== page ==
News / Arts & Entertainment

    Former Child Star Shirley Temple Dies at 85

    Shirley Temple Dies at 85i
    X
    February 11, 2014 8:56 PM
    Shirley Temple Black, the former child star known as America's Sweetheart, has died in California at the age of 85. Mike O'Sullivan reports from Los Angeles on the life of the childhood superstar who later served her country as a diplomat.
    VIDEO: Bright-eyed, dimpled child movie star who lifted America's spirits during the Great Depression and later became a US diplomat, passed away peacefully at her California home
    Alex Villarreal
    Shirley Temple Black, who lifted America's spirits as a bright-eyed, dimpled child movie star during the Great Depression and later became a U.S. diplomat, died late on Monday evening at the age of 85, a family spokeswoman said in a statement.
     
    Temple Black, who lured millions to the movies in the 1930s, “peacefully passed away” at her California home from natural causes at 10:57 p.m. local time (0657 GMT), surrounded by her family and caregivers, the statement said on Tuesday.
     
    “We salute her for a life of remarkable achievements as an actor, as a diplomat, and most importantly as our beloved mother, grandmother, great-grandmother, and adored wife of fifty-five years,” the statement said.

    • Shirley Temple is shown in an undated photo.
    • Shirley Temple poses during the filming of the movie "The Blue Bird."
    • Shirley Temple and animal actor Big Buck feed Heidi, a seven week old fawn.
    • Shirley Temple pictured in 1946.
    • Shirley Temple Black, shown shaking hands of supporters for her candidacy for Congress, shown in 1967 in California.
    • Shirley Temple Black, a U.S. delegate to the United Nations General Assembly, is shown before a press conference at the U.N. on Sept.16, 1969.
    • Shirley Temple Black accepts the Screen Actors Guild Awards life achievement award at the 12th Annual Screen Actors Guild Awards, in Los Angeles, Jan. 29, 2006.

    Boasting a dimpled smile, bouncy curls and seemingly boundless happiness, Shirley Temple helped audiences escape with songs and dances that stressed optimism in a complicated world.

    "I loved everything, I loved the bumps and the falls and the hard times, but it was just the greatest life," she said.

    Shirley Jane Temple was discovered at age three by a talent scout who noticed her in dancing school and cast her in a series of short films.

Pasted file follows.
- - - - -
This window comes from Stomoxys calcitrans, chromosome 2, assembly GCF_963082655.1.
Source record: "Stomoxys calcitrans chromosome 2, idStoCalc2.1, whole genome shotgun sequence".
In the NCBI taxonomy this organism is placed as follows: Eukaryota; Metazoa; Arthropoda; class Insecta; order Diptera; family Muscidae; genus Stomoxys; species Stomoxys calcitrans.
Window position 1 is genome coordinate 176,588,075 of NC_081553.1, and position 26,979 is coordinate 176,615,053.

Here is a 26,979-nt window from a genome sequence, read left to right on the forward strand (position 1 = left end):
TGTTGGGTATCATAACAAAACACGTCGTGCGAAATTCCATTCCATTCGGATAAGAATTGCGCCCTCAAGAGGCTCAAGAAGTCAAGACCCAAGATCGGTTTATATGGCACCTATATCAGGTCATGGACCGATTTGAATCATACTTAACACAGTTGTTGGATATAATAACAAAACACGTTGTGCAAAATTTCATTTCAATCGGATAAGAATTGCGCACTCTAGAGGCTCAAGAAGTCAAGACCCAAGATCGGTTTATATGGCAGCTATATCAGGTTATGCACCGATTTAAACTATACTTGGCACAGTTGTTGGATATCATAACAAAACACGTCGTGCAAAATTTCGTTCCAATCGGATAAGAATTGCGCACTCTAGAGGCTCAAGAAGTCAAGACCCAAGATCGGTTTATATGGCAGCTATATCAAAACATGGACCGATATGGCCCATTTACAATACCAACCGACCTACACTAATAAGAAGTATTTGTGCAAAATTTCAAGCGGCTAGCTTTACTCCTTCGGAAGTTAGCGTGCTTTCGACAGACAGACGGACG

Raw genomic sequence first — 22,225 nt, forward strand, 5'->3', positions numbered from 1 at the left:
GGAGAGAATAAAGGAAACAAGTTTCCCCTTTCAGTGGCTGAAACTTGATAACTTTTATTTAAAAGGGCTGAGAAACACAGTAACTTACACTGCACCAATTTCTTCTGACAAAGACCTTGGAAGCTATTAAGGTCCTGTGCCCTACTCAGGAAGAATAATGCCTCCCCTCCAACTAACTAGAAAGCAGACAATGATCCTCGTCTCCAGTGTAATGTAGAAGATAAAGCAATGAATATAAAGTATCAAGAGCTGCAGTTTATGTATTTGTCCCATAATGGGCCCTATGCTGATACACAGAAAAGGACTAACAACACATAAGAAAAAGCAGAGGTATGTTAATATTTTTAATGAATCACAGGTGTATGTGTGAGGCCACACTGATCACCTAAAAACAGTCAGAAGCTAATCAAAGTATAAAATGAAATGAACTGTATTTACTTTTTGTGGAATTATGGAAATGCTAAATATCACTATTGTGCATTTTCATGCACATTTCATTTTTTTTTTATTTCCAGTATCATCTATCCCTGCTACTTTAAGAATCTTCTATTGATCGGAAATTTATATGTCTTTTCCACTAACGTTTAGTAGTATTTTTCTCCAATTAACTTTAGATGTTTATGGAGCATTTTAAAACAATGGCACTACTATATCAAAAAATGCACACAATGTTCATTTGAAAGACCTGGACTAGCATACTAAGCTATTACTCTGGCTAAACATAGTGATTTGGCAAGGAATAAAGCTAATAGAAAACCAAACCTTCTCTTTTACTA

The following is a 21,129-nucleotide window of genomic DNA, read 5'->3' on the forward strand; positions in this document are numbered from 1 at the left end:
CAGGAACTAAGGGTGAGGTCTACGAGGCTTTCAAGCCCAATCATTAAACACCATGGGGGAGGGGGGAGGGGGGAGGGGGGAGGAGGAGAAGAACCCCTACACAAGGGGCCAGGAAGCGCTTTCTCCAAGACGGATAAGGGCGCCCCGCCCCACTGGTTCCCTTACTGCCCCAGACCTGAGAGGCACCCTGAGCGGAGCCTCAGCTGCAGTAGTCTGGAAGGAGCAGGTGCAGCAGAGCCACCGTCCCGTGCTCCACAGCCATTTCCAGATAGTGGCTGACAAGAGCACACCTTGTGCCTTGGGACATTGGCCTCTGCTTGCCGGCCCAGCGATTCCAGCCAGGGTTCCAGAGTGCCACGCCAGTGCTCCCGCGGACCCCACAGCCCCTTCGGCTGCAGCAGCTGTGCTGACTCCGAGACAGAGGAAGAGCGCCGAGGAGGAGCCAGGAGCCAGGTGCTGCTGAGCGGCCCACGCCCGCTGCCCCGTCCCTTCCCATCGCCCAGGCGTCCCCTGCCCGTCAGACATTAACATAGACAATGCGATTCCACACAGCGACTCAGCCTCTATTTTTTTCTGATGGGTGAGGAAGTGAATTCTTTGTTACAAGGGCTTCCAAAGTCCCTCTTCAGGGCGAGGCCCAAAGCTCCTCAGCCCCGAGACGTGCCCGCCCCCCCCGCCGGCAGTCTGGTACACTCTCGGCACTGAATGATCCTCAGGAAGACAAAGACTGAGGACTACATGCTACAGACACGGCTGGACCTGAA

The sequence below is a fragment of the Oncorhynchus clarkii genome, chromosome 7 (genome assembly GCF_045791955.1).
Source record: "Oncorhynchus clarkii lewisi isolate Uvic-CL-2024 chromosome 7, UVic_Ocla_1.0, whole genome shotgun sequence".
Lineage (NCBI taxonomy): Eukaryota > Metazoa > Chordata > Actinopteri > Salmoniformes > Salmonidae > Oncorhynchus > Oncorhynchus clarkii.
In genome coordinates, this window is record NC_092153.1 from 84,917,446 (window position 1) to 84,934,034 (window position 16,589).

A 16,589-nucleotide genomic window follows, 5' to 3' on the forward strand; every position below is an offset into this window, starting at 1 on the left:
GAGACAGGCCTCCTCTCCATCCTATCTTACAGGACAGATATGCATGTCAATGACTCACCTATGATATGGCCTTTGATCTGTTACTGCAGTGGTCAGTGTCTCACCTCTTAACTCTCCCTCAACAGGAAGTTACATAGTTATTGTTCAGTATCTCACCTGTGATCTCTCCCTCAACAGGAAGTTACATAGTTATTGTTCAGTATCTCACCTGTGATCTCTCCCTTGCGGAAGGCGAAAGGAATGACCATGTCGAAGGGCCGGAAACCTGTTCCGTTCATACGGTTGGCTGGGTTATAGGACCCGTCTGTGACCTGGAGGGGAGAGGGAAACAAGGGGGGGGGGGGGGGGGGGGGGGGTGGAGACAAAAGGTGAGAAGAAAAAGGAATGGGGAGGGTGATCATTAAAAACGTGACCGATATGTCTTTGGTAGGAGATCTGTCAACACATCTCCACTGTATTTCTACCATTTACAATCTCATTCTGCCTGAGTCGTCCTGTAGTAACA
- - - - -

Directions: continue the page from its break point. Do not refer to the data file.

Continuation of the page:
Her natural ease onscreen led to her first feature film for Fox Studios, Stand Up and Cheer. The studio did everything they could to maintain her innocence.

    "Winfield Sheehan who was head of Fox Studio when I was little, told my mother that I should not go to the commissary at the studio because I would no longer be a little girl, I would become a little adult," she recalled. "So he had a little bungalow built for me.  There were rabbits and chickens and roosters that drove the writers next door crazy, and a swing.  And that is where I had my lunch every day and had my studies."

    Shirley Temple Black

    • Born April 23, 1928 in Santa Monica, California
    • Enrolled at Meglin Dance Studio in Los Angeles at 3 years old

    • Cast in 'Baby Burlesques' short films
    • Received a special juvenile Oscar at the age of 6
    • Made more than 40 movies
    • Unsuccessfully ran for Congress in 1967
    • Served as U.S. ambassador to the U.N. in 1969 and 1970
    • Served as ambassador to Ghana and Czechoslovakia

       

    Temple Black astounded her colleagues with her ability to learn intricate songs and dances.  She said her favorite dance partner was Bill Bojangles Robinson, one of Broadway's biggest stars.

    "We had some kind of chemistry between us," she admitted. "We were the first interracial dancing couple on the screen.  In fact, in the deep south of our country, if we were touching hands or holding hands, that would be cut out of the films for the south.

    Now, they show them complete.  But he was very sensitive, he was a good friend, he was funny, he treated me like a peer, one of his peers.  And to dance with him, all I had to do was to hold hands and listen and I learned to tap by listening to this wonderful man," she added.

    By 1934, Shirley Temple was the most popular movie star in the country. And an industry was born. There were Shirley Temple dolls, dishes, dresses and lunch boxes. Celebrities visiting the studio often had their pictures taken with her. Some even became her friends, including Eleanor Roosevelt, the wife of then-U.S. President Franklin Roosevelt. 

    She received a special Academy Award in 1935 for her "outstanding contribution to screen entertainment." 

    Life after movies

    Her child career came to an end at age 12. She tried a few roles as a teenager - including opposite future president Ronald Reagan in That Hagen Girl.